The Lord had given no lands of inheritance to the tribe of Levi, in the Land of Promise. He intended that they should be supported by the tithes, the first fruits, the offerings made in the temple and by their share of the sin offerings and thanksgiving offerings sacrificed in the temple; of which certain parts were appropriated to them. In the peace offerings, they had the shoulder and the breast, Leviticus 7:33,34; in the sin offering, they burnt on the altar the fat that covers the bowels, the liver, and the kidneys; the rest belonged to themselves, Leviticus 7:6,10. The skin or fleece of every sacrifice also belonged to them. When an Israelite sacrificed any animal for his own use, he was to give the priest the shoulder, the stomach, and the jaws, Deuteronomy 18:3. The priest had also a share of the wool when sheep were shorn, Deuteronomy 18:4. Thus, though the priests had no lands or inheritances, their temporal wants were supplied. God provided them houses and accommodations, by appointing forty-eight cities, six were appointed as cities of refuge for those who had committed casual and involuntary manslaughter. The priests had thirteen of these cities; the others belonged to the Levites, Joshua 21:10.
A principal employment of the priests, next to attending on the sacrifices and the temple service, was the instruction of the people and the deciding of controversies; distinguishing the several sorts of leprosy, divorce causes, the waters of jealousy, vows, causes relating to the law and uncleanness, etc. They publicly blessed the people in the name of the Lord. In time of war their duty was to carry the Ark of the Covenant, to consult the Lord, to sound the holy trumpets, and to encourage the army, Numbers 10:8-9 Deuteronomy 20:2.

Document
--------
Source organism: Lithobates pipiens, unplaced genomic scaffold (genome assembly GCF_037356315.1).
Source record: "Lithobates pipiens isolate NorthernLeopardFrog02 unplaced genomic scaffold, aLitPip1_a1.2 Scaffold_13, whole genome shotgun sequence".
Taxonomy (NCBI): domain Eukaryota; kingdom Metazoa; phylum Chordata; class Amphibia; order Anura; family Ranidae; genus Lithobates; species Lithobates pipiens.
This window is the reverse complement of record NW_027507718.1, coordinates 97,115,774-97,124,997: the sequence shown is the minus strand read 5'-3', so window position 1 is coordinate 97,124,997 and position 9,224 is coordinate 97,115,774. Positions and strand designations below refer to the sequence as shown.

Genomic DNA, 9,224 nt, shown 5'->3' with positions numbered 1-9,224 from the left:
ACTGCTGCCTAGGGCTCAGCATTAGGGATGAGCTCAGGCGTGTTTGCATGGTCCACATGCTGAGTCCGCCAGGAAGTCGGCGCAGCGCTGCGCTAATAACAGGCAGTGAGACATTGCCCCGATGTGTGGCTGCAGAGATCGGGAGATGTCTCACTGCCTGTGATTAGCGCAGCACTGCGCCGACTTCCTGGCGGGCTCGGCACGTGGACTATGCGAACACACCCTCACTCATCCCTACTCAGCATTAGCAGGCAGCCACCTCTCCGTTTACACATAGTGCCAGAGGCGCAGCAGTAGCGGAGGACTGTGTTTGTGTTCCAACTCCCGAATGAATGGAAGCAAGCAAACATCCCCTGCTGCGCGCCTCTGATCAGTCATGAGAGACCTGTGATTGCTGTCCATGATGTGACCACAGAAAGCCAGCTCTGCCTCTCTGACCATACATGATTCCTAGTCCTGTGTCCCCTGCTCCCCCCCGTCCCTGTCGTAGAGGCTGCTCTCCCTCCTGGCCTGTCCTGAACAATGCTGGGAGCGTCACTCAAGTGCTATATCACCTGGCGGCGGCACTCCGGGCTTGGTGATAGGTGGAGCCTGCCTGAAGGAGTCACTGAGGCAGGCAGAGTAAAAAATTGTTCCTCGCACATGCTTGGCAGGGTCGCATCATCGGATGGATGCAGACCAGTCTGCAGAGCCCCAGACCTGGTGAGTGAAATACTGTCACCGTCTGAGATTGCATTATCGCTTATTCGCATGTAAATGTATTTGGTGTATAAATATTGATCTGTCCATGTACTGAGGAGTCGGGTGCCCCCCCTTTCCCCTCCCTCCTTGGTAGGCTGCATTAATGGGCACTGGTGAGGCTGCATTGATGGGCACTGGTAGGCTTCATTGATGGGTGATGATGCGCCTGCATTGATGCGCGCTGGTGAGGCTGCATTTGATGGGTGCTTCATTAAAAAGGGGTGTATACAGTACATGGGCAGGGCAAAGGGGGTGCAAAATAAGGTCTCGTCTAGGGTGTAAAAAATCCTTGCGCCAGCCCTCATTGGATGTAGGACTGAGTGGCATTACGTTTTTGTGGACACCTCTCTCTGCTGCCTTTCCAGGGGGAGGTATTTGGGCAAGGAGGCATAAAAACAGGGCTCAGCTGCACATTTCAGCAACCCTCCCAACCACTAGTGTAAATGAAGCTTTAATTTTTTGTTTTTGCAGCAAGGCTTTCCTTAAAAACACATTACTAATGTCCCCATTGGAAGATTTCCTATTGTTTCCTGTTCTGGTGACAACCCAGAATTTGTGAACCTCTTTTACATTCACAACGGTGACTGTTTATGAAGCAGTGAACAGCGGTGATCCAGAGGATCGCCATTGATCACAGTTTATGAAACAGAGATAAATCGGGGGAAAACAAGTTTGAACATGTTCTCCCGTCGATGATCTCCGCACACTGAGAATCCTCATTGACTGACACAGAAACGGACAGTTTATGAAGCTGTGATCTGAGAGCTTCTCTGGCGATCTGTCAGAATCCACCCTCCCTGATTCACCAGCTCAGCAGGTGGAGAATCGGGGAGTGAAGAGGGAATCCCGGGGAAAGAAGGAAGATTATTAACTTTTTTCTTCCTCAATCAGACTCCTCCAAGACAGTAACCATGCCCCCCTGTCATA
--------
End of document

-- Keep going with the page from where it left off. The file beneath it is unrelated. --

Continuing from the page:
The priesthood of Christ is the substance and truth, of which that of the Jews was but a shadow and figure. Christ, the everlasting priest according to the order of Melchizedek, abides forever, as Paul observes; whereas the priests according to the order of Aaron were mortal, and therefore could not continue long, Hebrews 7:1-28. The Lord, to express to the Hebrews what great favors he would confer on them, says he would make them kings and priests, Exodus 19:6; and Peter repeats this promise to Christians, or rather, he tells them that they are in truth what Moses promised to Israel, 1 Peter 2:5,9. See also Revelation 1:6. In an important sense every Christian offers himself a spiritual sacrifice, "acceptable to God through Jesus Christ;" but in the Christian church, there is no priest to make expiation for sin by a sacrifice but Christ alone, Hebrews 9:11-26.